That was one virtuoso performance. In the most defiantly, irresistibly optimistic terms Mrs May made the leaders of the EU an offer they couldn’t refuse. Or at least, they couldn’t refuse it without looking like mindlessly vindictive, self-harming lunatics.
Who could say no to an offer so apparently rational, decent, and dedicated to the future success of the EU itself? Only crazy people, she implied – or a federation that was so terrified of the success that dropping out of membership might bring that it was prepared to damage its own future prosperity.
She made enough headlines – absolute rejection of membership of the single market, and the hope for a phased transition rather than a cliff-edge exit – to satisfy those who were demanding detail, but she maintained her sensible principle of refusing any “blow by blow” account of negotiations.
Her condemnation of the “punishment” talk from the EU was also pitch perfect. We are making our offer in terms of friendship, she said: the UK wishes the best possible outcome for both itself and the EU. It wants the most beneficial trade agreement for both sides. It will offer unstinted support on intelligence and defence for the security of all of Europe. The last thing that we want is to undermine the single market or cause the unravelling of the EU. So the bloodcurdling threats that are being uttered against us are pointless and damaging to what might have been a happy future relationship. Whether they believe it or not in Brussels, that will take some very skillful EU rhetoric to rebut.
At a glance | Theresa May’s 12-point Brexit plan
- Provide certainty about the process of leaving the EU
- Control of our own laws
- Strengthen the Union between the four nations of the United Kingdom
- Maintain the Common Travel Area with Ireland
- Brexit must mean control of the number of people who come to Britain from Europe
- Rights for EU nationals in Britain and British nationals in the EU
- Protect workers’ rights
- Free trade with European markets through a free trade agreement
- New trade agreements with other countries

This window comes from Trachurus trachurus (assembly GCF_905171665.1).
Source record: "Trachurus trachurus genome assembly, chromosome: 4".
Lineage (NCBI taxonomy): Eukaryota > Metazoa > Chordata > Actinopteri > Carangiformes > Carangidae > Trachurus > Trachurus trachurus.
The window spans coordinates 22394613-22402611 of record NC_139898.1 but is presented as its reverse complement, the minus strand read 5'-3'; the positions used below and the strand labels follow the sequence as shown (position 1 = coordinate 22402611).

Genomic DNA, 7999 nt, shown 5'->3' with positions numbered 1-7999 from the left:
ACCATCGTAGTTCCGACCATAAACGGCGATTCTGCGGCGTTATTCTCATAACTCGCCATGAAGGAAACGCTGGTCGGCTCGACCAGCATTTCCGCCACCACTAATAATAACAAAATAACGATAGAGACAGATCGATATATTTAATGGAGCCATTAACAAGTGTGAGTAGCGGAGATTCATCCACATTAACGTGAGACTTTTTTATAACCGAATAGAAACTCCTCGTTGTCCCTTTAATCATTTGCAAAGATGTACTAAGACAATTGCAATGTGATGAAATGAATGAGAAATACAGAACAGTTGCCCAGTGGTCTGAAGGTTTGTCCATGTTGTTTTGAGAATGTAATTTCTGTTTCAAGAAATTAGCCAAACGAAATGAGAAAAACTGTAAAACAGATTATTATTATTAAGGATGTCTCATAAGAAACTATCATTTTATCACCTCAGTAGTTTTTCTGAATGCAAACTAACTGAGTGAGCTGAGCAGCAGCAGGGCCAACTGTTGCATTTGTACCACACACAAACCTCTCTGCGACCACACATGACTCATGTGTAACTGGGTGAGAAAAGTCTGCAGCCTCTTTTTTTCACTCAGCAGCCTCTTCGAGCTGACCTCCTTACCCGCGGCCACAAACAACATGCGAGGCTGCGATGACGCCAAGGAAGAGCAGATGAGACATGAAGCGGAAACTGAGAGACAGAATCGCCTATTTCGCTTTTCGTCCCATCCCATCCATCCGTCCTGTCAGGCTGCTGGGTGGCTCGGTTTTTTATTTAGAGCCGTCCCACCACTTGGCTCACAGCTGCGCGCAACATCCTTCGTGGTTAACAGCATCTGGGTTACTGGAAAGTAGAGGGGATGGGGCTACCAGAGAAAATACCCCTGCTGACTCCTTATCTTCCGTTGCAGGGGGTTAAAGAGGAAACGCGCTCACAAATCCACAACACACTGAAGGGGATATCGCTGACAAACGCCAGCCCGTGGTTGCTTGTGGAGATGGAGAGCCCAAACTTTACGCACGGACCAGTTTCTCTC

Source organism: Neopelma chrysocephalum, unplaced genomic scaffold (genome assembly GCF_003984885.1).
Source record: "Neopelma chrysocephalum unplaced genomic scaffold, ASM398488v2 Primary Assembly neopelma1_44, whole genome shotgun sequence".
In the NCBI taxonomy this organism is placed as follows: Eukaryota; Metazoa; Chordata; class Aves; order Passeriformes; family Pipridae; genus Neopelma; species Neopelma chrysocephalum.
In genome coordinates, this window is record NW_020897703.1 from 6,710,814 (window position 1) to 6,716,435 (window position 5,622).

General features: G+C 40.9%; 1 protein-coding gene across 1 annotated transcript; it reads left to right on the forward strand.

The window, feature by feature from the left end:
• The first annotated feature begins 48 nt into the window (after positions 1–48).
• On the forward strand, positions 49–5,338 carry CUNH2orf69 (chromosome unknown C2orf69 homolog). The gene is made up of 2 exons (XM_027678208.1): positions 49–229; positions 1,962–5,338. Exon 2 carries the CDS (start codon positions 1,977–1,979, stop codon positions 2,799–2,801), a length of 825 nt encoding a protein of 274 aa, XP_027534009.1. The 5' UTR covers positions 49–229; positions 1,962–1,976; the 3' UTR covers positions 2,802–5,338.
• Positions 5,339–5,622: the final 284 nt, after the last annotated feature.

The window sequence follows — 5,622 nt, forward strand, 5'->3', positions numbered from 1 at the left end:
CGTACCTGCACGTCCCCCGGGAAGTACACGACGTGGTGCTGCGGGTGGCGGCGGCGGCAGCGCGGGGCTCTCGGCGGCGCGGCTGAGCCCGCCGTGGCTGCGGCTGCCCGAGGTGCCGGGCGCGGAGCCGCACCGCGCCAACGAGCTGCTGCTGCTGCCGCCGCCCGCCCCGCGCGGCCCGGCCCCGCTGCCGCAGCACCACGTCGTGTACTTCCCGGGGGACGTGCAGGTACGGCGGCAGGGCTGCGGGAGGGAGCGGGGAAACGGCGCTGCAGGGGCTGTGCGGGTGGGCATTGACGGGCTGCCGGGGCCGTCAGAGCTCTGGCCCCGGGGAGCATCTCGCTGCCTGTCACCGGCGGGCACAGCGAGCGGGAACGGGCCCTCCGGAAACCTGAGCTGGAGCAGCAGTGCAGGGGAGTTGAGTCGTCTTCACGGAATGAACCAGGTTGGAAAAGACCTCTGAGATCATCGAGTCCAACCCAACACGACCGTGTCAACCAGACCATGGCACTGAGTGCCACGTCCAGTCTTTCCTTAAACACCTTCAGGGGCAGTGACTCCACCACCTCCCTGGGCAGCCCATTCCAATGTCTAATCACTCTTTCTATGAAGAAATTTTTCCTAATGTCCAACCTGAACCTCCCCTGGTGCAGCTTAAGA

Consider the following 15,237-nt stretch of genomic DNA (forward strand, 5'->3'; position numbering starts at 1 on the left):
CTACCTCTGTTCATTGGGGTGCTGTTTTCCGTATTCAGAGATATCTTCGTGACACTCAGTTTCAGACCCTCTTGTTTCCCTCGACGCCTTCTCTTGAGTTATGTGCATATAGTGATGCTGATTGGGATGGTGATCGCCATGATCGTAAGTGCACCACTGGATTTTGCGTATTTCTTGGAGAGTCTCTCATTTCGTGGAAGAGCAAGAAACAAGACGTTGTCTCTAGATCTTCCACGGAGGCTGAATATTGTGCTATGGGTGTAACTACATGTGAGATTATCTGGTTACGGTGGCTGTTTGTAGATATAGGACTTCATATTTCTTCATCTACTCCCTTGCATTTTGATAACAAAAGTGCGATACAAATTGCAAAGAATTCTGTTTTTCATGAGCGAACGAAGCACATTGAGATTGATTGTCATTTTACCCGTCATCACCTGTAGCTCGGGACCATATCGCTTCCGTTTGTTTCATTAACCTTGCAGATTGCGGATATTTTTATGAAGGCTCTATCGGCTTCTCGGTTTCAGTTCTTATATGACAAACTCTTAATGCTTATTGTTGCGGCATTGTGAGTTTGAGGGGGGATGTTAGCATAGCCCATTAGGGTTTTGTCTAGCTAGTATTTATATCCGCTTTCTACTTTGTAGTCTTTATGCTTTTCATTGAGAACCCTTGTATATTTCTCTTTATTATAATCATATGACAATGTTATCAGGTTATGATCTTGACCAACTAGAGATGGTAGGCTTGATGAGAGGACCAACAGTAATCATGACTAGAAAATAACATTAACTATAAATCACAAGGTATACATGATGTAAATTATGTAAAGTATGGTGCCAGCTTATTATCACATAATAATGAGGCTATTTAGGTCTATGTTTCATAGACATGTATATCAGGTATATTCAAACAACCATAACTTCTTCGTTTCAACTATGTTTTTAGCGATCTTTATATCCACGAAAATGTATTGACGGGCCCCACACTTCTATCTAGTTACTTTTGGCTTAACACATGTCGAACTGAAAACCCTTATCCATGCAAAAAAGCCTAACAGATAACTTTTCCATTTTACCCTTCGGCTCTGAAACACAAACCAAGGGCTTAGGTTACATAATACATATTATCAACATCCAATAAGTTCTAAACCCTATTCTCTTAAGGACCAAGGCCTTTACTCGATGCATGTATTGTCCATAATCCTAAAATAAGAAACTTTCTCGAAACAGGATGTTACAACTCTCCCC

- The best place for science and innovation
- Co-operation in the fight against crime and terrorism
- A smooth, orderly Brexit
The real news was, in fact, the tone: this was a statement of principle that contained serious argument. Perhaps the most important point was in the peroration. The Government’s position was a lesson in economic rationality. Trade is not a zero sum game. More trade means more prosperity for everyone. If we are forced out, then we can simply go away and make separate arrangements with old friends and new allies leaving the European states less prosperous and more bitterly disunited. And what’s more (as her Chancellor had already hinted), we can “change our economic model”.
That is to say, we can cut our business taxes and regulation costs low enough to make your eyes water and become a global magnet for inward investment. That was as close as she got to a threat: come on, if you think you’re hard enough; throw us out and just see what happens.
But mostly this was plea for sanity on all sides. The leaders of the EU, she thought, would not want to tell their own populations that they were going to be made poorer in order to punish Britain for wanting to maintain what she called its historical identity. Well, come up with an answer to that, Brussels. We can hardly wait.
Timeline | Key Brexit dates
January 2017: Supreme Court delivers ruling on whether Theresa May has the power to trigger Article 50 using a royal prerogative, rather than by an Act of Parliament
March 31, 2017: Deadline Mrs May has set for invoking Article 50 by notifying the European Council of Britain’s intention to leave the EU
September 30, 2018: Date by which EU’s chief Brexit negotiator, Michel Barnier, wants to wrap up terms of Britain’s exit from the Union
March 31, 2019: Date by which Theresa May wants to wrap up negotiations over Brexit
May 2019? Britain formally exits the EU, following ratification of Brexit by all other member states